Tulane University has received more than $200,000 in donations from Exxon Mobil Corp. as part of the ExxonMobil Foundation's 2009 Educational Matching Gift Program.
Shannon Jones, left, of the Cowen Institute for Public Education Initiatives, thanks Randall Ebner of ExxonMobil for the company's support of Tulane programs in public high schools. (Photo by Guillermo Cabrera-Rojo)
Employees and retirees of ExxonMobil choose how their money is designated to the university, with financial gifts to various Tulane schools and programs. The company matches all donations by a ratio of 3 to 1. Despite the global economic crisis, Tulane received more than $50,000 in increased giving from ExxonMobil's employees and retirees this year.
"It is a privilege and an honor to present this check to Tulane," said Randall Ebner, ExxonMobil's assistant general counsel and a Tulane Law School graduate. "ExxonMobil, the foundation in particular, is very proud to be able to support higher education through our current employees and our retirees."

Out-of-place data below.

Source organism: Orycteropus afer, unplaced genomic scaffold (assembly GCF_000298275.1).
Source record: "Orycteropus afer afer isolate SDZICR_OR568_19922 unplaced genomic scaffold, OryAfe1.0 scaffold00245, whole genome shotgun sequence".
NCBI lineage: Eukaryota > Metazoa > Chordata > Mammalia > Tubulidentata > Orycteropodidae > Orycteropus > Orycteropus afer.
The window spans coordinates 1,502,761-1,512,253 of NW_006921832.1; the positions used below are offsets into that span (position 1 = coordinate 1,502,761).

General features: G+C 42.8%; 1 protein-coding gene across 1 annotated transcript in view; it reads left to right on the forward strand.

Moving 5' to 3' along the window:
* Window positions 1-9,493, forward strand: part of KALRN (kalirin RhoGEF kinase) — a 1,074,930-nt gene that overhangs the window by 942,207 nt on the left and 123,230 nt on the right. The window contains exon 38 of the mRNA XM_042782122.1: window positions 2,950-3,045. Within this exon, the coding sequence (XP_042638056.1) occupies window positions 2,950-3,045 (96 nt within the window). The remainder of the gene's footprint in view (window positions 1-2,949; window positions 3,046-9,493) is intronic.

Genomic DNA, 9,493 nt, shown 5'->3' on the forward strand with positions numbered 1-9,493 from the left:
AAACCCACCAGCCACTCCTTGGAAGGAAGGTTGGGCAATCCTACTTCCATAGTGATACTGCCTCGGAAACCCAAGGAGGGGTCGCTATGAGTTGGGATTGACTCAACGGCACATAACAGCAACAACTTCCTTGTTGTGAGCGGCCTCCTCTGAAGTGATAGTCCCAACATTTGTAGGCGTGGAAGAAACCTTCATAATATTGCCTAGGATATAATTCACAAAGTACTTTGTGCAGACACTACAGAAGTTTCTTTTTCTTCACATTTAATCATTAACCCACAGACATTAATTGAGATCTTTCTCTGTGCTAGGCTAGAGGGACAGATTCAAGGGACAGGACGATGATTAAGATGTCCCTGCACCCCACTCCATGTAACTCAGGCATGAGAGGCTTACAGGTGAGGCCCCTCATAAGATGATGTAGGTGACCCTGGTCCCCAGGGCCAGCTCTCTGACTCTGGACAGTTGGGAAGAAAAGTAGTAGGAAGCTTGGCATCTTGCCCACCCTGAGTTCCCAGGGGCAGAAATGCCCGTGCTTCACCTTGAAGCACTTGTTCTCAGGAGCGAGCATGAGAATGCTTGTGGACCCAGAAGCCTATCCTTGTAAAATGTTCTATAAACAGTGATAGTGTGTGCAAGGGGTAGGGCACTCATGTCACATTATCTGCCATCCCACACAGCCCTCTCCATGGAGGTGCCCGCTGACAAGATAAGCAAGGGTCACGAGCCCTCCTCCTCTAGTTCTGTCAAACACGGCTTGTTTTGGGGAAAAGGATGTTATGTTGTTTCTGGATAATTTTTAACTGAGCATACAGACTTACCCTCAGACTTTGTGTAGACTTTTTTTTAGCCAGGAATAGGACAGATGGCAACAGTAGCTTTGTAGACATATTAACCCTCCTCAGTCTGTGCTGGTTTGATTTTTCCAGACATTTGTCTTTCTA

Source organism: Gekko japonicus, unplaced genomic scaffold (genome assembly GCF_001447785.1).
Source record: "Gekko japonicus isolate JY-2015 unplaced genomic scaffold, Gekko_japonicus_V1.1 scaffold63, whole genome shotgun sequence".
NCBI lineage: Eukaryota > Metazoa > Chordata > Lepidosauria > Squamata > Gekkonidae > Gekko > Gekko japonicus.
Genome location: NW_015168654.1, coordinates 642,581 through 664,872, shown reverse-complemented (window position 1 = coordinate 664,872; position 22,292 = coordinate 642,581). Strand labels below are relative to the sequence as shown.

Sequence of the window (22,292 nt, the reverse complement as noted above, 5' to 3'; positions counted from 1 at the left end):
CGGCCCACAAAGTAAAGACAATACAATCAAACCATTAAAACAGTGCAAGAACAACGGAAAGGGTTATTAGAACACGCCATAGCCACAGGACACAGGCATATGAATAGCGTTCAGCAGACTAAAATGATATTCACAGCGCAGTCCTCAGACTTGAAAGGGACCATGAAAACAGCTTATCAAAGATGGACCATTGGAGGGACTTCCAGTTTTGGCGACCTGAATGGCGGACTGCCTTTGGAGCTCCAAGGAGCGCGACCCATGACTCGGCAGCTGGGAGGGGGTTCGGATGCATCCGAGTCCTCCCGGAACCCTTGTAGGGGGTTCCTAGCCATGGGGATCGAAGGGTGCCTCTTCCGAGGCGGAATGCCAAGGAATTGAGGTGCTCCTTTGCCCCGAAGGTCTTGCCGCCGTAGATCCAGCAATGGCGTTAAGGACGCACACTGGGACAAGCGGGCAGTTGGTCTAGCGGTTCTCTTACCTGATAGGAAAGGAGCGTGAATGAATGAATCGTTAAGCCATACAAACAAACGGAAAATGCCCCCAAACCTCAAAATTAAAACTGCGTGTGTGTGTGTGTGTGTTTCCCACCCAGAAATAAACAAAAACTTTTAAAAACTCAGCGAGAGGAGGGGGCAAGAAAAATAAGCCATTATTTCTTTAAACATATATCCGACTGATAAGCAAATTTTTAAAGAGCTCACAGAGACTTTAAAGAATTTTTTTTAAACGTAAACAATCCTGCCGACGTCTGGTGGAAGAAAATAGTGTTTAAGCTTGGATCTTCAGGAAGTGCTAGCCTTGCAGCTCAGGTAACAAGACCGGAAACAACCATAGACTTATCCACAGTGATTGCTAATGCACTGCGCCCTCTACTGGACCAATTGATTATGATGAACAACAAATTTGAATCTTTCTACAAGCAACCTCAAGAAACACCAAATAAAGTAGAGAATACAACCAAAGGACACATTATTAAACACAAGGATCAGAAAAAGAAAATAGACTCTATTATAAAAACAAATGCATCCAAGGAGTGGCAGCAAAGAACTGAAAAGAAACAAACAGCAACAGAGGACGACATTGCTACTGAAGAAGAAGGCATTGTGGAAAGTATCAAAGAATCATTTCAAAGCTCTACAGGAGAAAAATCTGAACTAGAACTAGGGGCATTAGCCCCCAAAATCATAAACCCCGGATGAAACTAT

"Thank you for your friendship and for everything that ExxonMobil is doing for us," President Scott Cowen replied upon receiving the check in his office on Thursday (May 6). "ExxonMobil has been terrific, especially in terms of supporting our advanced placement training and incentive program."
In addition to the ExxonMobil matching gift program, the foundation also donated $1.6 million in 2008 to the Cowen Institute for Public Education Initiatives to establish an advanced placement training and incentive program aimed at improving college readiness among high school students.
Through the program, the Cowen Institute is providing advanced placement classes in four public high schools in New Orleans over the next five years.
Shannon Jones, the Cowen Institute's executive director, also expressed her gratitude for ExxonMobil's continued generosity and for the close partnership with foundation president Gerald McElvy.
McElvy "isn't just interested in funding this effort. He is very much a partner," Jones said. "He has never taken a cookie-cutter approach, and he's very interested in figuring out how to make the program sustainable. ExxonMobil has always gone above and beyond for us."
Michael Ramos is a development writer in the Tulane Office of Development Research and Writing.